Chip for transplant markers appears in Science Advances, featured in C&E News, Scientific American

Fri, 28 Aug 2015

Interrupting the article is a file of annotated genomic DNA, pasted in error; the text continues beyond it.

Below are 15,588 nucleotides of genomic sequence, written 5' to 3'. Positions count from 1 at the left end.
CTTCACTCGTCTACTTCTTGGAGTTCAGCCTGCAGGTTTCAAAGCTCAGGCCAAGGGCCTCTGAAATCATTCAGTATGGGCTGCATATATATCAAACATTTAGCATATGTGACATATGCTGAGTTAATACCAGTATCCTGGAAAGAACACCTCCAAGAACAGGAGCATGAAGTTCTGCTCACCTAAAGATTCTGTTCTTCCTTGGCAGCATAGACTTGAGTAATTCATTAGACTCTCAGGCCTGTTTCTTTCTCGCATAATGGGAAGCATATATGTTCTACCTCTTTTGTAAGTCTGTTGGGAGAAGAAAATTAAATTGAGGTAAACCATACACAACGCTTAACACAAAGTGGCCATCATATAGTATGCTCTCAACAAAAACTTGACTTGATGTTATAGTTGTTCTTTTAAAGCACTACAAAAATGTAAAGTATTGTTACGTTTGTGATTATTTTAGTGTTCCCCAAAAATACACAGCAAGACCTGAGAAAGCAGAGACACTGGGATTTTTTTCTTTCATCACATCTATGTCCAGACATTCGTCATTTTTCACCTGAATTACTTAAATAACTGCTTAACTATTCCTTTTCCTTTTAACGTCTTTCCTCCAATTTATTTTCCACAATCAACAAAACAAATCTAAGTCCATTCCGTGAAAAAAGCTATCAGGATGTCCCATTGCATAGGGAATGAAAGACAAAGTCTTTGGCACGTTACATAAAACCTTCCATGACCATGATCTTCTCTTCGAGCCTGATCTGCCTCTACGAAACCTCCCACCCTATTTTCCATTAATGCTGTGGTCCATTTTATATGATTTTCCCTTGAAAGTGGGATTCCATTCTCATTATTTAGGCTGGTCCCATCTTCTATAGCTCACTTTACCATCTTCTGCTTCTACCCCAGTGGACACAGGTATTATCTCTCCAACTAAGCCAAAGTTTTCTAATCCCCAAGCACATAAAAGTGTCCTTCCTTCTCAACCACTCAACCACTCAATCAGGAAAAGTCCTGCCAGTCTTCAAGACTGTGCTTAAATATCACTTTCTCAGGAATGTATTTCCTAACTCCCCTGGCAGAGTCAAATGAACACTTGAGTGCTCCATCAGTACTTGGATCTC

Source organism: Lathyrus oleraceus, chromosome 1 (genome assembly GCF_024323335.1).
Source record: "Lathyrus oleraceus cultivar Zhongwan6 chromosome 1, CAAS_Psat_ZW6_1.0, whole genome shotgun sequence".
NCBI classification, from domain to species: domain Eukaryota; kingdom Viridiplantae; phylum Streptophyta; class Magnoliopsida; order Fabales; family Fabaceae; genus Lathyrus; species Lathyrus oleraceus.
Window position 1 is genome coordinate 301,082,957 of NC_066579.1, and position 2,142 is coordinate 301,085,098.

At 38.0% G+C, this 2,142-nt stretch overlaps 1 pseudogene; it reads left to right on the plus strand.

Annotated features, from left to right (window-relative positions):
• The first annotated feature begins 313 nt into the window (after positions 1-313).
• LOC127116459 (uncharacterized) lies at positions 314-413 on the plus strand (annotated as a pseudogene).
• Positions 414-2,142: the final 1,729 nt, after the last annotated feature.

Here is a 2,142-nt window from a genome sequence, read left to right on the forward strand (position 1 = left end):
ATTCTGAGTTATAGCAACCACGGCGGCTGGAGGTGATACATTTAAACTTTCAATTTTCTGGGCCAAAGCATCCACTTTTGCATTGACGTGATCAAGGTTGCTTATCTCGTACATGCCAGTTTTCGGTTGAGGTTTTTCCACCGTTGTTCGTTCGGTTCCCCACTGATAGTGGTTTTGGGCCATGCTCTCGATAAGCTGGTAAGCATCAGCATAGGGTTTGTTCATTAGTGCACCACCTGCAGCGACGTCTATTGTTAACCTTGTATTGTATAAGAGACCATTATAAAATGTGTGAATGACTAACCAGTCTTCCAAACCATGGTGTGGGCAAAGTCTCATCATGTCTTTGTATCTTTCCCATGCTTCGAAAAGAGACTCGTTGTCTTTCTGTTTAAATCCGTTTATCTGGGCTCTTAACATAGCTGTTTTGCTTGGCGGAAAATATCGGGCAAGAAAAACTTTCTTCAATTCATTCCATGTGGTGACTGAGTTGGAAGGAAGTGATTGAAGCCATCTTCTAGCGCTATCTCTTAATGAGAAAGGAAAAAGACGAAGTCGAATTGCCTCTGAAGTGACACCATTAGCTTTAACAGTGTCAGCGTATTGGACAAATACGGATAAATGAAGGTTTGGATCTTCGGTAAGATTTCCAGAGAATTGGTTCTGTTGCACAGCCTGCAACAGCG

In an effort spearheaded by Ph.D. student Andrew Sage and involving extensive collaboration with lung transplant specialist Dr. Shaf Keshavjee, a new chip-based approach was developed to analyze donated lung tissue for transplant suitability.   Because of the risk of primary graft dysfunction (PGD), transplant surgeons must be conservative when deciding whether or not to transplant a doanted lung.  Increasing the supply of usuable lungs is an important goal given that patients die while waiting for a transplant, and it is estimated that 40% of the lungs that are declined for transplant are in fact usable. The chip-based approach that was reported in Science Advances described a 20 minute assay that was able to quantitate expression levels of a panel of markers that predict transplant outcome, providing a valuable tool that could assist transplant decision making and increase the pool lungs available for transplant.  This work and its impact was highlighted by C&E News, GenomeWeb, Scientific American and the University of Toronto.